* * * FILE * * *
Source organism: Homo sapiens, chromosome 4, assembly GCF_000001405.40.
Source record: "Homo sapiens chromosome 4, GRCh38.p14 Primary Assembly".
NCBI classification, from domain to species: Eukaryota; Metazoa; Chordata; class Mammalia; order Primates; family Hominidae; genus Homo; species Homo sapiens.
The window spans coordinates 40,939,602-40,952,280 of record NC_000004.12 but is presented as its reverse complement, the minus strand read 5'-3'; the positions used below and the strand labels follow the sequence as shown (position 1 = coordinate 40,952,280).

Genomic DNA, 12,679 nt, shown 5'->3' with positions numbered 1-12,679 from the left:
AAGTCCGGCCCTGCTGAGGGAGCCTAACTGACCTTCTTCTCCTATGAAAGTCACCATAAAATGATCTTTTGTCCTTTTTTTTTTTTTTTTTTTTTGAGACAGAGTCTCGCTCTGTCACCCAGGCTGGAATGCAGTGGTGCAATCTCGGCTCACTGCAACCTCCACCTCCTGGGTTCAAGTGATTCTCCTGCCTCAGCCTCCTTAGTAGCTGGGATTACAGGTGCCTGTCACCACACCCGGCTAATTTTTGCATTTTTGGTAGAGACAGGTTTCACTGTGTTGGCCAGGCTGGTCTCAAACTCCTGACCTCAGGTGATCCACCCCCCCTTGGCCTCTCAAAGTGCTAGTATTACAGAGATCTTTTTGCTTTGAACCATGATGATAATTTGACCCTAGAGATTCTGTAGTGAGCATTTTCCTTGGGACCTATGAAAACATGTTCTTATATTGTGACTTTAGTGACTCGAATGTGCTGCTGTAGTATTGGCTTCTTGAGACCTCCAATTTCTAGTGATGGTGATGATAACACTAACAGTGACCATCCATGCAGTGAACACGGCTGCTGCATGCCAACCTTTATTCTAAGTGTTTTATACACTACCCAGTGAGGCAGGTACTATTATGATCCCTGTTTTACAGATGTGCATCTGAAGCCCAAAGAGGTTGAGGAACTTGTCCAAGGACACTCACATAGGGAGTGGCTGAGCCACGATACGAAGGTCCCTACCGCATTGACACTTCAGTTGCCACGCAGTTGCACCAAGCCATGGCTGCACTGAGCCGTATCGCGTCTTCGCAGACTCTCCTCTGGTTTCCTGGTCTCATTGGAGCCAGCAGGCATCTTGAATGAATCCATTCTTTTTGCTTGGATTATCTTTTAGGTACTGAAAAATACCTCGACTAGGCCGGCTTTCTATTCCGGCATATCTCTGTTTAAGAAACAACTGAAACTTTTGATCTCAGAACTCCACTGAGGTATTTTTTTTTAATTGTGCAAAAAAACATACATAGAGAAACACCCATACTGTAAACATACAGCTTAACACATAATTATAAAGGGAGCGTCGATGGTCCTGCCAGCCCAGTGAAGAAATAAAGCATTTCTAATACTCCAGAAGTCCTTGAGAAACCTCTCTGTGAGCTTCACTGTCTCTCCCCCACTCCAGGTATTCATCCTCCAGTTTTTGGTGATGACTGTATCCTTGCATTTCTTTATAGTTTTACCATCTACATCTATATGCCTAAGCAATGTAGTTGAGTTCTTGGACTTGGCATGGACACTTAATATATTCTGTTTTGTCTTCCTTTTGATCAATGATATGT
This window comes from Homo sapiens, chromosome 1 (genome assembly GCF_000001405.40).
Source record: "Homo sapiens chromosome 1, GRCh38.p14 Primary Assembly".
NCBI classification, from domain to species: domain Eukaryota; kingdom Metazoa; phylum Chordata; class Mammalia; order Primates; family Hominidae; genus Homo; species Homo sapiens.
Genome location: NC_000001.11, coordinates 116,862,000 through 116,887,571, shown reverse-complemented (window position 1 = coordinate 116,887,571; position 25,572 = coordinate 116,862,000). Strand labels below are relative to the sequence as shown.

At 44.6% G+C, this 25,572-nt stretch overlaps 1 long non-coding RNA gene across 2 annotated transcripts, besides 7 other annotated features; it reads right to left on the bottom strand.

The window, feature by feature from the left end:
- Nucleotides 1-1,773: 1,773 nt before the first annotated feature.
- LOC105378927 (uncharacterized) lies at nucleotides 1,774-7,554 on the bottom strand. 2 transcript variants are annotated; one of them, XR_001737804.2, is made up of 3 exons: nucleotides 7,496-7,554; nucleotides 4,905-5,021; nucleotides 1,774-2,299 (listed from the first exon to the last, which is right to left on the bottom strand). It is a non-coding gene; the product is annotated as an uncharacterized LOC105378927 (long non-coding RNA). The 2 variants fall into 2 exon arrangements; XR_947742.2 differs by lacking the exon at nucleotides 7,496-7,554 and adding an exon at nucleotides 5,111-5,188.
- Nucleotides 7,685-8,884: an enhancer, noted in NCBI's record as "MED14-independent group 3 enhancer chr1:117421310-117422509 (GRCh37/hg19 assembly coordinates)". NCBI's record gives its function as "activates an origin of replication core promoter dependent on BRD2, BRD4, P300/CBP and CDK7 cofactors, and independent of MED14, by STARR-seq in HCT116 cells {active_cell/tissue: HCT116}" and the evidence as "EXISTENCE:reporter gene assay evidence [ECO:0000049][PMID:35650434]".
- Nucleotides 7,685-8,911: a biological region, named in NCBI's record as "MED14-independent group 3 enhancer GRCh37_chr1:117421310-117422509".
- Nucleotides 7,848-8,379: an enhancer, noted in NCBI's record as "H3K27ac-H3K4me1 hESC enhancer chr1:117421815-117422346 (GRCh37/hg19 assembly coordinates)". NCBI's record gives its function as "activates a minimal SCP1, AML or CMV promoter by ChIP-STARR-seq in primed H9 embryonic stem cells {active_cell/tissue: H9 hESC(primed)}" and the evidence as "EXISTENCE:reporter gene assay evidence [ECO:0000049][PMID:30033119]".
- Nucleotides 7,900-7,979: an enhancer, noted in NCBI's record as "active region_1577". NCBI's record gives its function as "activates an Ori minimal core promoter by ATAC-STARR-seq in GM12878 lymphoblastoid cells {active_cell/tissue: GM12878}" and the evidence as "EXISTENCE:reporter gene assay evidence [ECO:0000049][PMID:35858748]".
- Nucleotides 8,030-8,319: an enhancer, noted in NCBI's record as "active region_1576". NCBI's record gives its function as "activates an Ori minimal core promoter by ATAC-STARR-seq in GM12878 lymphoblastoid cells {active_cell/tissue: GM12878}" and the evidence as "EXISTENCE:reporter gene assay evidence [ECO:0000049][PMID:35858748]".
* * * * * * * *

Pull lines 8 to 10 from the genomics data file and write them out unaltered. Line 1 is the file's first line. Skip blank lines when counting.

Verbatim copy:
Source record: "Homo sapiens chromosome 1, GRCh38.p14 Primary Assembly".
NCBI classification, from domain to species: domain Eukaryota; kingdom Metazoa; phylum Chordata; class Mammalia; order Primates; family Hominidae; genus Homo; species Homo sapiens.
Genome location: NC_000001.11, coordinates 116,862,000 through 116,887,571, shown reverse-complemented (window position 1 = coordinate 116,887,571; position 25,572 = coordinate 116,862,000). Strand labels below are relative to the sequence as shown.